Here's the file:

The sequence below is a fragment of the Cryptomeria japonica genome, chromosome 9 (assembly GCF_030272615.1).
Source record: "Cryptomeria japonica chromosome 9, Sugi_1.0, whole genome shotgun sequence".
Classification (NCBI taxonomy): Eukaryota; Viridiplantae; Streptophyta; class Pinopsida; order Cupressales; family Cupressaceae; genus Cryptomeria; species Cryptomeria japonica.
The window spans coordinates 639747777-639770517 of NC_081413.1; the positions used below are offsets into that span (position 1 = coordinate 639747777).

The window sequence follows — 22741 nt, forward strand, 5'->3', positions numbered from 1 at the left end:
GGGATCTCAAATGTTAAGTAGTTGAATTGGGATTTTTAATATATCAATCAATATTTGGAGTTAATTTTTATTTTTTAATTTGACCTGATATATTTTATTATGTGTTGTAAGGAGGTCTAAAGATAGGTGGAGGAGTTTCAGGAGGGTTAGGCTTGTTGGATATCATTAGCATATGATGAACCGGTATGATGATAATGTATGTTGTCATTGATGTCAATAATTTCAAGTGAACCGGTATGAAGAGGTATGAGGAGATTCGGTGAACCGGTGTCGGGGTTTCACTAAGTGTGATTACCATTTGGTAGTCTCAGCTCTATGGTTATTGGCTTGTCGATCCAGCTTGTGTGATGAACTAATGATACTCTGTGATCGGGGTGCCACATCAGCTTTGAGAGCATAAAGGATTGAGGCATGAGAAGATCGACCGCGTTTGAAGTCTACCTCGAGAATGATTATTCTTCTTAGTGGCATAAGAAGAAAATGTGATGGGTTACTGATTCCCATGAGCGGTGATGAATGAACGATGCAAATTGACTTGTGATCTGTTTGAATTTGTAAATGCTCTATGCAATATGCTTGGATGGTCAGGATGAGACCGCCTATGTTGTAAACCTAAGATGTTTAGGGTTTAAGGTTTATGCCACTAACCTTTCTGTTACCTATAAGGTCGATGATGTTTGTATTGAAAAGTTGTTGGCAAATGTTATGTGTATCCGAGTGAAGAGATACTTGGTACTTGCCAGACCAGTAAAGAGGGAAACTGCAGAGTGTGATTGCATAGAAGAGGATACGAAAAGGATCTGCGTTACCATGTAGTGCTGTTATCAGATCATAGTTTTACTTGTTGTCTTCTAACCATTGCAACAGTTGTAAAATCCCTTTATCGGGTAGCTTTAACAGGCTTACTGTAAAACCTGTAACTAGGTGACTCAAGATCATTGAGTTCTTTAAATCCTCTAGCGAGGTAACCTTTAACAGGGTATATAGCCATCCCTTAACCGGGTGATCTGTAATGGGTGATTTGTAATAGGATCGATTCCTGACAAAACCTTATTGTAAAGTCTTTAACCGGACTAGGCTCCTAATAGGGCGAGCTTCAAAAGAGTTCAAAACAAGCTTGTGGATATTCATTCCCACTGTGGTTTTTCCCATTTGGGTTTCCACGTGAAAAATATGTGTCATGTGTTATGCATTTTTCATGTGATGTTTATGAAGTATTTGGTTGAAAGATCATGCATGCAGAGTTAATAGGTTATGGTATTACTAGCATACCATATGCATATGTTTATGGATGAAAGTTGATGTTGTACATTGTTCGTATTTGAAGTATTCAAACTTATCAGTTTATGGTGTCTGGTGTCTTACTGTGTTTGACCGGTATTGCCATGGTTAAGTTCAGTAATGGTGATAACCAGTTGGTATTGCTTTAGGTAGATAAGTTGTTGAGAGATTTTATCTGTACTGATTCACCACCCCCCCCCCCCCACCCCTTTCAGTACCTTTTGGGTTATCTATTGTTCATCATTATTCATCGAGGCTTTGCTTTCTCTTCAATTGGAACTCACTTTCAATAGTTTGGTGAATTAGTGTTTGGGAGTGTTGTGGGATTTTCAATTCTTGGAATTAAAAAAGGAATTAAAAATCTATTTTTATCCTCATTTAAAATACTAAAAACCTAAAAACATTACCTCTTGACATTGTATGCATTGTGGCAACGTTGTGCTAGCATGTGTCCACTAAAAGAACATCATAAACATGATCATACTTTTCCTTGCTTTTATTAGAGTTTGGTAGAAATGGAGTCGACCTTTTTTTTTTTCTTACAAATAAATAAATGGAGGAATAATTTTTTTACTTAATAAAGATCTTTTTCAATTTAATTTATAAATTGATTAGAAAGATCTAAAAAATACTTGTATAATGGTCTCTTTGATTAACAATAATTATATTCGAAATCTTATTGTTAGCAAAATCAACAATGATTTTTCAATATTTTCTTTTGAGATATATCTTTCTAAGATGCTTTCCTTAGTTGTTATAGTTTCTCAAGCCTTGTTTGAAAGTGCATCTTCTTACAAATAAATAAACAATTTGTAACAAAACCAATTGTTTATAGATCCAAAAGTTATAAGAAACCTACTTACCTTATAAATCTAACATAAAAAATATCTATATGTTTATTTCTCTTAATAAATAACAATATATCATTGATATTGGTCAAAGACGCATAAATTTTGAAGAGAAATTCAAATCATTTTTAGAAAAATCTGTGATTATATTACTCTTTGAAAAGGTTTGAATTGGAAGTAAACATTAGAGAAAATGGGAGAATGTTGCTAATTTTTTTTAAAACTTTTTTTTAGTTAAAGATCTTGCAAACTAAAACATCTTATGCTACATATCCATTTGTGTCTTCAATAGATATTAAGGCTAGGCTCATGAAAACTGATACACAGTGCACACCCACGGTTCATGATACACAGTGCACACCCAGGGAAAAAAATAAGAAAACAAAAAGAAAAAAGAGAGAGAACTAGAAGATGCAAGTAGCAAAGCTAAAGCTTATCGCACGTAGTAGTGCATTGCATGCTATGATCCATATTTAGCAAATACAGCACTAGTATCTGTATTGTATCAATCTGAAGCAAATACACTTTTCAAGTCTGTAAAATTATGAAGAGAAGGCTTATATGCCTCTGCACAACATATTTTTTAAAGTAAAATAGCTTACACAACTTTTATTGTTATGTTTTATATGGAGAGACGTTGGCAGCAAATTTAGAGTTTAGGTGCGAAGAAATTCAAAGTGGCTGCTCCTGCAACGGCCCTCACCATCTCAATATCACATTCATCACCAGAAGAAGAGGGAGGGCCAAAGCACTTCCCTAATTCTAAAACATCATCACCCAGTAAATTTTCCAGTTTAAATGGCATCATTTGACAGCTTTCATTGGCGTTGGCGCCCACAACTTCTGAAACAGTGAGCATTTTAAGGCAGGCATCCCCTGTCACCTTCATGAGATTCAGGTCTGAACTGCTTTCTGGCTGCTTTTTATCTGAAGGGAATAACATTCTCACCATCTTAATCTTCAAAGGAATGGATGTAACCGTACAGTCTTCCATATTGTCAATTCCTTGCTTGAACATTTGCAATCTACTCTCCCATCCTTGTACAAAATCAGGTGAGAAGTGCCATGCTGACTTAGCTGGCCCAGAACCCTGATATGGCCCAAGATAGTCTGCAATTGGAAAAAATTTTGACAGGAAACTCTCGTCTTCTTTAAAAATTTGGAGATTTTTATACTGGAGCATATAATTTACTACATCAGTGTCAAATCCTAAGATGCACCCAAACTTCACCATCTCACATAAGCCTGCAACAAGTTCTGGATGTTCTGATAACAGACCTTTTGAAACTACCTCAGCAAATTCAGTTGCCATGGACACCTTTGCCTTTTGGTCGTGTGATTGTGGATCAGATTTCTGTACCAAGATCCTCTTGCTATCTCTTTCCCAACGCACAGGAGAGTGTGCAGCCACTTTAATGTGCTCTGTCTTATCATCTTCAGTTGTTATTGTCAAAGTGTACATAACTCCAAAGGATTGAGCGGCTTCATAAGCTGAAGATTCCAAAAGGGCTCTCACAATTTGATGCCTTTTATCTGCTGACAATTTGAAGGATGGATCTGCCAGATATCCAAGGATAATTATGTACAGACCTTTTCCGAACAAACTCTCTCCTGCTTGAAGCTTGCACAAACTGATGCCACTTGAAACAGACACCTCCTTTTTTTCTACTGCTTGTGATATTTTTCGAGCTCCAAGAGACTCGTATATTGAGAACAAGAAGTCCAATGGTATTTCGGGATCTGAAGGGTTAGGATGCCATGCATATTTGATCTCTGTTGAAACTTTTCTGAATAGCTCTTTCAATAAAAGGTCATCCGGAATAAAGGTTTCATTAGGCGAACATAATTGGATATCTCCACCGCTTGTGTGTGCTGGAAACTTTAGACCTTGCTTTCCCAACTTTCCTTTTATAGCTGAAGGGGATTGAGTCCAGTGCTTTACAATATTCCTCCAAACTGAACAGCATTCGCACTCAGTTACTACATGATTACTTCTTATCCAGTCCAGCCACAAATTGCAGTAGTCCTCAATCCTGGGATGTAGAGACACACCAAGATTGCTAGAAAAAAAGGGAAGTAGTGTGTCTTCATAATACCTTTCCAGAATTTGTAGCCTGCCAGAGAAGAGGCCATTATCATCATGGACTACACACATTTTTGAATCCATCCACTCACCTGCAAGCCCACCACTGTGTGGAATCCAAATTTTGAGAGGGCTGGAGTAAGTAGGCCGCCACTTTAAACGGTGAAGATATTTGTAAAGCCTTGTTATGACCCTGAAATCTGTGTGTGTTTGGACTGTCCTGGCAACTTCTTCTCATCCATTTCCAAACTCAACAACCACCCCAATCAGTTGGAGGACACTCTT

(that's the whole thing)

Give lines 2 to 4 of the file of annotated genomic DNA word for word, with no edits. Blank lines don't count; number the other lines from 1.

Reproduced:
Source record: "Cryptomeria japonica chromosome 9, Sugi_1.0, whole genome shotgun sequence".
Classification (NCBI taxonomy): Eukaryota; Viridiplantae; Streptophyta; class Pinopsida; order Cupressales; family Cupressaceae; genus Cryptomeria; species Cryptomeria japonica.
The window spans coordinates 639747777-639770517 of NC_081413.1; the positions used below are offsets into that span (position 1 = coordinate 639747777).